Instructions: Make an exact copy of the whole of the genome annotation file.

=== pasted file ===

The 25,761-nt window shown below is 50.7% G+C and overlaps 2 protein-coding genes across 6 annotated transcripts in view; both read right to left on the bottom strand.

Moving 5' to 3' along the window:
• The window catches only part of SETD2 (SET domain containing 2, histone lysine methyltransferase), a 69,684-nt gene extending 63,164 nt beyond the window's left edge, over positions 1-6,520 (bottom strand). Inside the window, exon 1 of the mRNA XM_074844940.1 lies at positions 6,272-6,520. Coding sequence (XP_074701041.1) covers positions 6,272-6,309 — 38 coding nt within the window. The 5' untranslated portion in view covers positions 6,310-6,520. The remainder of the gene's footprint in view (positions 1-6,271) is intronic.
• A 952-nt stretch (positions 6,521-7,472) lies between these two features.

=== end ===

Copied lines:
The 25,761-nt window shown below is 50.7% G+C and overlaps 2 protein-coding genes across 6 annotated transcripts in view; both read right to left on the bottom strand.

Moving 5' to 3' along the window:
• The window catches only part of SETD2 (SET domain containing 2, histone lysine methyltransferase), a 69,684-nt gene extending 63,164 nt beyond the window's left edge, over positions 1-6,520 (bottom strand). Inside the window, exon 1 of the mRNA XM_074844940.1 lies at positions 6,272-6,520. Coding sequence (XP_074701041.1) covers positions 6,272-6,309 — 38 coding nt within the window. The 5' untranslated portion in view covers positions 6,310-6,520. The remainder of the gene's footprint in view (positions 1-6,271) is intronic.
• A 952-nt stretch (positions 6,521-7,472) lies between these two features.